In the last six years, I've learned there are Lego lovers and Lego despisers. My son is a Lego lover. I, too, am a Lego lover, but I'm also a despiser.
I love that Legos support and fuel D's imagination and creativity. They challenge his three dimensional skills and promote problem-solving. Selfishly, I love that Legos occupy him for long periods of time. When he emerges from his Lego stupor, he proudly presents his masterpieces and explains how and why he designed each piece. It's these moments when I feel like I'm the biggest Lego lover and proponent on Earth.
My admiration for the tiny interlocking bricks quickly turns to scorn when they are piercing my barefeet during the midnight covers check, or when I inadvertently suck them up in the vacuum cleaner. Perhaps, the most irritating moments are digging through the trash can to find the ONE freakin' piece of the 1000 piece set that didn't make it's way out of the bag.
In order to maintian sanity and safety while living with Legos, we have some strategies and orginization ideas that you might find useful in your house.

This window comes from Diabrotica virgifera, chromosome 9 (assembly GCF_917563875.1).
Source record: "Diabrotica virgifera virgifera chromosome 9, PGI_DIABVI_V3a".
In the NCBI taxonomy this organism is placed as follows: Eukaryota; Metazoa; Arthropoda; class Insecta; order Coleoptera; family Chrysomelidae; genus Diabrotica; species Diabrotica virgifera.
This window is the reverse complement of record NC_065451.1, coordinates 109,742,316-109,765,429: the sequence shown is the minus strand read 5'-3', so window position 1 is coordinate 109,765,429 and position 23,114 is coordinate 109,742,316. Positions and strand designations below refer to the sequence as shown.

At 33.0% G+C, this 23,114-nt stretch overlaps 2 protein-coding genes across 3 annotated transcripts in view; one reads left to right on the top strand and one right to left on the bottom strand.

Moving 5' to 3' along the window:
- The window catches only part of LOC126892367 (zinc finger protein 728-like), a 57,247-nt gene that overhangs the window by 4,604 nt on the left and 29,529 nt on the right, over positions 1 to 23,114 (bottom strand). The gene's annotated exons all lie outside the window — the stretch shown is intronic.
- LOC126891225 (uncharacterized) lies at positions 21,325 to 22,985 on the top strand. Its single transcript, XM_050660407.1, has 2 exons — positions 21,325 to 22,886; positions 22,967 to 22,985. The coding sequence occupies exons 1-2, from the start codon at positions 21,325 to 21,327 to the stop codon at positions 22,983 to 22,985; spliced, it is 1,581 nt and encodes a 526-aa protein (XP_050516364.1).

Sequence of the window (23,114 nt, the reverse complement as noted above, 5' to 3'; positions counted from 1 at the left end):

1. Sort, sort, sort! It's an odious task, I know, but sorting pieces by type into smaller bins helps keep pieces off the floor [and from under your feet!] and more accessible to your child. You might need to re-sort every few months, but it should never be as time consuming as the first sort.
2. Food trays! Food trays are the secret weapon to keeping the Lego kits organized while in progress and allows you to store them out of the way during other playtime activities. The melamine tray in the slideshow is from Target. We have five and it seems to be a good quantity, even for the bigger sets.
3. Take pictures! If your child is like D, every creation is precious and must remain intact. Forever! We taught him to use the camera on our iPhone, and now he's happy to have a photo collection of his work as opposed to shelving every creation.
4. Don't forget to dust! It's amazing how quickly and how much dust Lego models collect. This tool is by far the best at removing dust while keeping pieces intact. It's pricey, but works well on fragile and glass objects.
Hope this helps!